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Would-be NFT millionaires throw darts and hit duds

Justina Lee and Madeline Campbell
Justina Lee and Madeline Campbell • 5 min read
Would-be NFT millionaires throw darts and hit duds
"Maybe 90% of collections minted today are totally useless and meaningless," says Zuppinger, COO of
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As co-founder of a website tracking the spectrum of digital collectibles, Gauthier Zuppinger has seen it all. Drawings of toads, apes, abstract blobs, octopuses on heads, fire-breathing devils, and more.

Since last month, as non-fungible tokens (NFTs) supplanted meme stocks and minor coins in speculative imaginations, his website has added 169 collections — more than the prior 12 months combined. For anyone convinced they possess an investing edge to become the industry’s Warren Buffett, the chief operating officer of has a word of warning.

“Maybe 90% of collections minted today are totally useless and meaningless,” Zuppinger said from Paris.

Last week’s US$24 million ($32.4 million) Sotheby’s auction of ape tokens, the US$180 million Doge meme and other surreal superlatives from the summer of NFTs have all painted a pixelated picture of easy money. But the market is in fact a vast sprawl of varying investing outcomes, data compiled by Bloomberg show.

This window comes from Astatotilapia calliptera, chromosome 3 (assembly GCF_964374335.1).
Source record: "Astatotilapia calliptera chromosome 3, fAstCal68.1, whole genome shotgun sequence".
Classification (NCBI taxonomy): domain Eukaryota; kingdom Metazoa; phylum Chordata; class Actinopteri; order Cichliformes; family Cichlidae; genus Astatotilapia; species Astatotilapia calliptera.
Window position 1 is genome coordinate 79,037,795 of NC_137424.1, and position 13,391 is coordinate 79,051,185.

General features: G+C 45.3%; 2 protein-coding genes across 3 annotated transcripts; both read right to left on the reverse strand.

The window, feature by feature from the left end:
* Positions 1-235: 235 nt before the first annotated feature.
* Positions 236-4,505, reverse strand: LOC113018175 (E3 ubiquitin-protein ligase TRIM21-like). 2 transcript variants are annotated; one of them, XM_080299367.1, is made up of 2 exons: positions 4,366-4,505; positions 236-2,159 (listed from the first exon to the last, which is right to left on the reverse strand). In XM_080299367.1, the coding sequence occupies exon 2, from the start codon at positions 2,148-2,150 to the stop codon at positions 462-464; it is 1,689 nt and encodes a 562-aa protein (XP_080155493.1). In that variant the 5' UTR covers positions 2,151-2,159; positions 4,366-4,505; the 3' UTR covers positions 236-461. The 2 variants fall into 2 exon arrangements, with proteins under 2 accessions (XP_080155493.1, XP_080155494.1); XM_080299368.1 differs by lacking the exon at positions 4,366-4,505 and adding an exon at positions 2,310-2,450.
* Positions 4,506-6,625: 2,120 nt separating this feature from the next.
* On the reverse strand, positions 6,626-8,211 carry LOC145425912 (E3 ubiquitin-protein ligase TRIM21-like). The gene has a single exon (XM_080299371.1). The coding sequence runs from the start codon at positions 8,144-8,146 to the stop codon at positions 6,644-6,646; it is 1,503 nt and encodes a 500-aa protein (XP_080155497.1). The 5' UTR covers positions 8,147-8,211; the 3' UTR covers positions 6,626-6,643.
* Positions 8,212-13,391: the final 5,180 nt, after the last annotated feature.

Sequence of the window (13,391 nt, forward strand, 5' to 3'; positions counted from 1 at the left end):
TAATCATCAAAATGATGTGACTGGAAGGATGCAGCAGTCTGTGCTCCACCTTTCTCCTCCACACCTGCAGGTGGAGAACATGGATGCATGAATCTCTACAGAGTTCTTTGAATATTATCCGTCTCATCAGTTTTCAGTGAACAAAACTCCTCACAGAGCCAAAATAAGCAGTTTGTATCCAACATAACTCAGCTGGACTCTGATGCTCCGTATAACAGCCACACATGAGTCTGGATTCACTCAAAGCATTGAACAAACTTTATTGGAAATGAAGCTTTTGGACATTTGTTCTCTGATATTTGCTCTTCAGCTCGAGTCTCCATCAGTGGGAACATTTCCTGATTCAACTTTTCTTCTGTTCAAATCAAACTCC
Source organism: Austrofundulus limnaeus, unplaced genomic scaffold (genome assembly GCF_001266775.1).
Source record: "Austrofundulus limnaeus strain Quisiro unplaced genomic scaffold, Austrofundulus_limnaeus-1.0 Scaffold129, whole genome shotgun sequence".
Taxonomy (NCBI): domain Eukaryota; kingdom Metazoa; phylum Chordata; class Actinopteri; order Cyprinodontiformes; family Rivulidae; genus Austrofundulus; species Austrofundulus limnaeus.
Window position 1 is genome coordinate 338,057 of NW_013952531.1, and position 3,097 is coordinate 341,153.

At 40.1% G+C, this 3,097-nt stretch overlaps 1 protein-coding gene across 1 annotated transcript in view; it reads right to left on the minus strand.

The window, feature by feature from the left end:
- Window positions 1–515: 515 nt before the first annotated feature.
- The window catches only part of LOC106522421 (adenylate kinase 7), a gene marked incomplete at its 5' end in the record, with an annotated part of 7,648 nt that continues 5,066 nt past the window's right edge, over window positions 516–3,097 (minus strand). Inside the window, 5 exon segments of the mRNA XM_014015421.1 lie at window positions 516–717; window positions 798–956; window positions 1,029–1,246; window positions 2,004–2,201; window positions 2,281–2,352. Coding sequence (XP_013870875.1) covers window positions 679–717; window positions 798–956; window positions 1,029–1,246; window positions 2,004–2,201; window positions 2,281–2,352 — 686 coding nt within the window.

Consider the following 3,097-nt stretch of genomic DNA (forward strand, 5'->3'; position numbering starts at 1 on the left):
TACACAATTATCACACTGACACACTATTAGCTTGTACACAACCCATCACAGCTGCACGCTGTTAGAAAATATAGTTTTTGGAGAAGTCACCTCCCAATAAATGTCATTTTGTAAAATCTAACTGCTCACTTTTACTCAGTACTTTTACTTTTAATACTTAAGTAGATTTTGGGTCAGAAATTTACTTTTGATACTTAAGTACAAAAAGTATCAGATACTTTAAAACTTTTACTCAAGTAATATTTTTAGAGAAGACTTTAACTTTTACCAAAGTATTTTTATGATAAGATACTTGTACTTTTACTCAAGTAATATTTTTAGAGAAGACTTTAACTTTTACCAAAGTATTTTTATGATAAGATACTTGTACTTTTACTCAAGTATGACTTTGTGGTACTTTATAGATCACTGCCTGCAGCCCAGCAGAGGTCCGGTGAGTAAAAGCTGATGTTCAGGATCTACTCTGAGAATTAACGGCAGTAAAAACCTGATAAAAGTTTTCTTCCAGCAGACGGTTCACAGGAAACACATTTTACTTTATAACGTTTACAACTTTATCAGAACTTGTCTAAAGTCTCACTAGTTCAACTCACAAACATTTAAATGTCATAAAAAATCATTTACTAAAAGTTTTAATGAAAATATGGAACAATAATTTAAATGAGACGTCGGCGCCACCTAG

“It’s just really a tiny piece of the community and some extremely lucky or well-informed people,” Zuppinger, an early enthusiast of virtual worlds, said in reference to the market success stories.

One of the most prevalent investing outcomes: Getting stuck with something nobody else wants. In the 90 days through Monday, roughly 1.9 million assets were sold on the largest marketplace OpenSea. But about three quarters never saw another transaction.

For those that do find buyers, the market is dominated by high-profile, high-value works. The most actively traded 3% of collections accounted for 97% of all dollar volume.

The market’s more liquid corners have managed to ride the bullish wave, though even then the returns have been far from even. Among those with at least 100 transactions, 42% saw their average dollar price drop, while 39% doubled in value or more.

The data collected from OpenSea’s public application programming interface omitted some collections such as CryptoPunks and ZED RUN.

Now with volumes slipping from peaks after Bitcoin plummeted last week, the question is whether this speculative boom will go the way of many others: Latecomers holding the bag as the self-reinforcing mania reverses.

It is far from the only top-heavy market with a handful of star assets, a whole lot of obscure duds and newly enriched traders claiming to have divined systems for outperformance.

But in their lack of any clear economic value, NFTs stand apart from other recent speculative fads. Anyone can mint a token, which essentially denotes unique ownership of an asset on the blockchain.

“Some of this is just the taste of the community,” said Benjamin Rameau, founder of a decentralised group investing in NFTs called Jenny DAO. “What the market decides is valuable sometimes is decided by weird factors.”